Yesterday – exactly 12 months on from Neil Lennon’s first game back in charge following our previous manager’s abrupt departure – with eager anticipation encompassing the Celtic support in the build up to the Europa League Last 32 2nd Leg, it felt like a good time to take a step back and reflect positively on the growth of this Celtic side throughout the past year.
In hindsight, though, it should have been obvious that when Celtic in Europe are concerned, there is never a good time for raised expectations.
After previous disastrous performances this season, there has always, though not necessarily immediately, appeared to be a reaction from the team.
The Cluj debacle was in some way rectified by such an outstanding group stage showing in the Europa League. The abysmal performance in the League Cup Final was excused because of the favourable outcome. The frequently turgid displays throughout December were, on the whole, similarly overlooked due to our consistency to grind out results. The year-ending derby defeat at home, at the time undoubtedly our biggest disappointment of the season since the Champions League collapse, posed the most serious questions regarding the decision to repeat such an uninspiring, passive gameplan almost mirroring the on-field pattern of the Cup Final.
However, following that defeat to Rangers, and our subsequent winter training camp, those issues, all too prevalent throughout December, seemed to have been addressed.
With a new formation, and the ability to comfortably transition in-game between 3-5-2 and 4-2-3-1/4-3-3, Celtic looked re-focused and re-energised. The relentless run of domestic form since the turn of the year has seen us pull clear in the league, and whilst the continued tendency to relinquish control during periods of games has persistently caused alarm, the eagerness from the sidelines to modify our tactical approach and counter opponents, has suggested an increased level of awareness and proactivity.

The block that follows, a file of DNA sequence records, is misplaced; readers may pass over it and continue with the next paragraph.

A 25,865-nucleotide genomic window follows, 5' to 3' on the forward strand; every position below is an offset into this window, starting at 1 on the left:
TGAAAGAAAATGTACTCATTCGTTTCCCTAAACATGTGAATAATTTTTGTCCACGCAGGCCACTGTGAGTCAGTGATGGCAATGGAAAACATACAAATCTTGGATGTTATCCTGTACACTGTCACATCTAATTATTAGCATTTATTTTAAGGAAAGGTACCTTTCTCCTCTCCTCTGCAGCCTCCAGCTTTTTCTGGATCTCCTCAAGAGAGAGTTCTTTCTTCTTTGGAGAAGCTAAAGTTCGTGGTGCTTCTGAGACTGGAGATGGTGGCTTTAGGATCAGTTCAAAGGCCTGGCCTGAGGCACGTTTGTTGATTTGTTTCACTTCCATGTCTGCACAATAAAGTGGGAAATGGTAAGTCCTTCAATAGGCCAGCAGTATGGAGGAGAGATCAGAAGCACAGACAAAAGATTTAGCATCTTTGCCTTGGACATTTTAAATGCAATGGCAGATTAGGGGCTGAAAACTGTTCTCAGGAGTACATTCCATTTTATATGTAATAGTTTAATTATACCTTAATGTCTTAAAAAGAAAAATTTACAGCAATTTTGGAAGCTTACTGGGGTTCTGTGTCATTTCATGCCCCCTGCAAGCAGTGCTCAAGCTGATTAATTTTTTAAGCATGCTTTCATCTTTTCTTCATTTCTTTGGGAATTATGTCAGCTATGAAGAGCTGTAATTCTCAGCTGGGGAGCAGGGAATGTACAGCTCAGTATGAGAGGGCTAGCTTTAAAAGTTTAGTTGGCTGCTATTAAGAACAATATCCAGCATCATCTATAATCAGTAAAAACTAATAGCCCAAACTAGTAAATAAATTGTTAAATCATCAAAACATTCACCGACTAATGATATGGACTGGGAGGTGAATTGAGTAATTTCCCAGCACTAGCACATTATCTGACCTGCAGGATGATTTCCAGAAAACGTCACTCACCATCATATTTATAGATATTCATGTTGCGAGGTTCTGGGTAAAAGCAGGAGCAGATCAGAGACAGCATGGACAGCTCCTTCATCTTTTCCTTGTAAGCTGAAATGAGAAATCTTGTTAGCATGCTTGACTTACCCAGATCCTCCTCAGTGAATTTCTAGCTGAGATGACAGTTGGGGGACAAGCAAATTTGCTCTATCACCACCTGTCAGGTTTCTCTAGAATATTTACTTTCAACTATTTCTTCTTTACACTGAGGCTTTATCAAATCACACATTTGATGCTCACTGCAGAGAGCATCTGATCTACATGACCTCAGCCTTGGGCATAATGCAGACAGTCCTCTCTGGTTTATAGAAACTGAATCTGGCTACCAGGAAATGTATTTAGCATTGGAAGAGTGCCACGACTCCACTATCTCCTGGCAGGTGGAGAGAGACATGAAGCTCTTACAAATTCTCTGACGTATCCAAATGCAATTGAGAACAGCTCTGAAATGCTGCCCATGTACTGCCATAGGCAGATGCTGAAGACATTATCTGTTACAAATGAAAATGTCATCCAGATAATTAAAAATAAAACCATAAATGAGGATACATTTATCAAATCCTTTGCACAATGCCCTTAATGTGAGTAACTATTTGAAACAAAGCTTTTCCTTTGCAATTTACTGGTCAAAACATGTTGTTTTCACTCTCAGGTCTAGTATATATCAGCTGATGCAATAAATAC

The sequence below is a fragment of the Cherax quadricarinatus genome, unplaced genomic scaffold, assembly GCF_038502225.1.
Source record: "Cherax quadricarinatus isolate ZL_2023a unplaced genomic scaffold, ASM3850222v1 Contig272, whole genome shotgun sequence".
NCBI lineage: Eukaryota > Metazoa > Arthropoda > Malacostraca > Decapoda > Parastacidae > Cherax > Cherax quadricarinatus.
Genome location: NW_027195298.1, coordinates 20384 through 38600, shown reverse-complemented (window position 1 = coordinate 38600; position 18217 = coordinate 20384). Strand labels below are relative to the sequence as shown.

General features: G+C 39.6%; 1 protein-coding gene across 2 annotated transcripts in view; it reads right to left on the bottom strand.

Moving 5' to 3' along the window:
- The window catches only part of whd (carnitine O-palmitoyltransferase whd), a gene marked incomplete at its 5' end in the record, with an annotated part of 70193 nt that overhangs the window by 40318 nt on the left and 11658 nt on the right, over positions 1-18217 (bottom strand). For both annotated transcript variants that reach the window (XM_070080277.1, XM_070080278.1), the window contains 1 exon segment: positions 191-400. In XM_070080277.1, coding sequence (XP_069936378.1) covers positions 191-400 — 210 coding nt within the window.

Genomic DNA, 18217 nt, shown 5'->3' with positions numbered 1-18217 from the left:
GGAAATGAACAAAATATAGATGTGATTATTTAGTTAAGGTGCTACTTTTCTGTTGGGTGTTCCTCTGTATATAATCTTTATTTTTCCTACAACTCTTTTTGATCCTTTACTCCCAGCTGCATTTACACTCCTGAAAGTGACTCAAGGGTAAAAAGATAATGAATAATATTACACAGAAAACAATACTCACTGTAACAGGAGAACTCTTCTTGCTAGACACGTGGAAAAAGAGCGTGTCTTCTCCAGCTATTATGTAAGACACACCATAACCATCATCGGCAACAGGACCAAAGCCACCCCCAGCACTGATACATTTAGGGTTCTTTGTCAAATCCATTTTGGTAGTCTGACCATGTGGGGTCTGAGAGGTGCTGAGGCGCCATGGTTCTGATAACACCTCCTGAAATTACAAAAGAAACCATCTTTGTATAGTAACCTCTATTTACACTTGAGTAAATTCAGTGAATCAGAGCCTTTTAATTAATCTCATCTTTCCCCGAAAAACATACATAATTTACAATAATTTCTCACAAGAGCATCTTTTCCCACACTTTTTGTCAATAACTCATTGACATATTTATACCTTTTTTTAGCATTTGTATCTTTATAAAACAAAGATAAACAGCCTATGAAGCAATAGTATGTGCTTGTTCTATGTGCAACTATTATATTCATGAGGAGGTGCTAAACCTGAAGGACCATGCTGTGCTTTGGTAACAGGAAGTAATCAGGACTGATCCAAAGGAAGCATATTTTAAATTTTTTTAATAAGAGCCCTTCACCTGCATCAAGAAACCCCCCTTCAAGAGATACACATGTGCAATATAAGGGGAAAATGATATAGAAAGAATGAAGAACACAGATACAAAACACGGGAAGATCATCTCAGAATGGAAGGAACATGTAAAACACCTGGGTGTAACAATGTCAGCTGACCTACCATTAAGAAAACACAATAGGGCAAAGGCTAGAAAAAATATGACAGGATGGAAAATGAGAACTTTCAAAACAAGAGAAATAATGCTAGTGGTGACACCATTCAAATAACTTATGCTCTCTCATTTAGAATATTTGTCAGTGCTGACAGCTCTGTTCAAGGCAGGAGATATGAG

The indications were that Neil Lennon had once more adapted, acknowledged past experiences, and utilised them as lessons to learn from, in his continual pursuit to progress.
It was a sign of maturity and further evolution from the manager, and his side.
What happened last night was a catastrophic reality check. Mistakes that had appeared consigned to the history books were repeated in all their infamy as the ghosts of Cluj came haunting back on the European stage once again.
The emotional nature of football encourages overreaction. And though last night’s defeat in no way diminishes the domestic achievements of the season so far, especially during the last six weeks, it does underline the glaring inadequacies still prevalent in the decision making of the management and the players. Returning pressing concerns, that we’d hoped had, predominantly, been alleviated, to the fore.
When the lineup was released last night it was received with surprise. With Simunovic, Jullien and Ajer all in the side, but only one recognised centre forward in the starting XI, it was assumed that Elyounussi would play off Edouard in the front two of a 3-5-2, the formation which had been so successful in recent weeks.
Lennon’s clarification pre-match, that the shape would in fact begin as a back four, was met widely with frustration from the support, confused at the unnecessary alteration from a winning formula. The most alarming aspect, however, was not simply the formational tweak, but the decision to play Kristoffer Ajer out of position at right-back, breaking up his season-long central defensive partnership with Jullien, engineering Jozo Simunovic into the starting XI, whilst leaving our first choice right-back, Jeremie Frimpong, on the bench, where he remained throughout the game.
During the August disaster against Cluj, tactical tinkering saw one of Celtic’s most influential players forced out of position as Callum McGregor lined up in the left-back role, with Bolingoli left to watch on from the sidelines. That this type of mistake was repeated last night, again, in such a crucial match is indefensible.